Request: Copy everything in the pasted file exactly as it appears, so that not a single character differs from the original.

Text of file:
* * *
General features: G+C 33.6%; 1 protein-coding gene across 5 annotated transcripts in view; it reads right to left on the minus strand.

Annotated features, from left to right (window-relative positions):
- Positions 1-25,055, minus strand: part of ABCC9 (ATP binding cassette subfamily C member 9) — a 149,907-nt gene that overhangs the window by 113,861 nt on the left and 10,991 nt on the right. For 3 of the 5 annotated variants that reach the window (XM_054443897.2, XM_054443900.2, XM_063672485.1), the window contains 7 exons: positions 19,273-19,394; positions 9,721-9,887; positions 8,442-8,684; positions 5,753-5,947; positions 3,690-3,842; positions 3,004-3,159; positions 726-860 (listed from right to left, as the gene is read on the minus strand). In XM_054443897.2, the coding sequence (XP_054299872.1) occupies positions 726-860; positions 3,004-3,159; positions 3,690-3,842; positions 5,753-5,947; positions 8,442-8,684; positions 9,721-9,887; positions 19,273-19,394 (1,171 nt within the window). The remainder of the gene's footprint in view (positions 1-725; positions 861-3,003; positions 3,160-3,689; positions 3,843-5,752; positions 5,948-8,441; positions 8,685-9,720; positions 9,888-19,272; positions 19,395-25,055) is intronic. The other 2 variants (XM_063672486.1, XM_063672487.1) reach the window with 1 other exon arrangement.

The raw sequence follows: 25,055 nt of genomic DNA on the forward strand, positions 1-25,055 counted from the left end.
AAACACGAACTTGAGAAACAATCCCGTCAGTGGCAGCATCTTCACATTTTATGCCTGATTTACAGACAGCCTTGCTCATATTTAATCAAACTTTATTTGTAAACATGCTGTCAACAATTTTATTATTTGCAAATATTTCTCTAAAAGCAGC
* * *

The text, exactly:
General features: G+C 33.6%; 1 protein-coding gene across 5 annotated transcripts in view; it reads right to left on the minus strand.

Annotated features, from left to right (window-relative positions):
- Positions 1-25,055, minus strand: part of ABCC9 (ATP binding cassette subfamily C member 9) — a 149,907-nt gene that overhangs the window by 113,861 nt on the left and 10,991 nt on the right. For 3 of the 5 annotated variants that reach the window (XM_054443897.2, XM_054443900.2, XM_063672485.1), the window contains 7 exons: positions 19,273-19,394; positions 9,721-9,887; positions 8,442-8,684; positions 5,753-5,947; positions 3,690-3,842; positions 3,004-3,159; positions 726-860 (listed from right to left, as the gene is read on the minus strand). In XM_054443897.2, the coding sequence (XP_054299872.1) occupies positions 726-860; positions 3,004-3,159; positions 3,690-3,842; positions 5,753-5,947; positions 8,442-8,684; positions 9,721-9,887; positions 19,273-19,394 (1,171 nt within the window). The remainder of the gene's footprint in view (positions 1-725; positions 861-3,003; positions 3,160-3,689; positions 3,843-5,752; positions 5,948-8,441; positions 8,685-9,720; positions 9,888-19,272; positions 19,395-25,055) is intronic. The other 2 variants (XM_063672486.1, XM_063672487.1) reach the window with 1 other exon arrangement.

The raw sequence follows: 25,055 nt of genomic DNA on the forward strand, positions 1-25,055 counted from the left end.
AAACACGAACTTGAGAAACAATCCCGTCAGTGGCAGCATCTTCACATTTTATGCCTGATTTACAGACAGCCTTGCTCATATTTAATCAAACTTTATTTGTAAACATGCTGTCAACAATTTTATTATTTGCAAATATTTCTCTAAAAGCAGC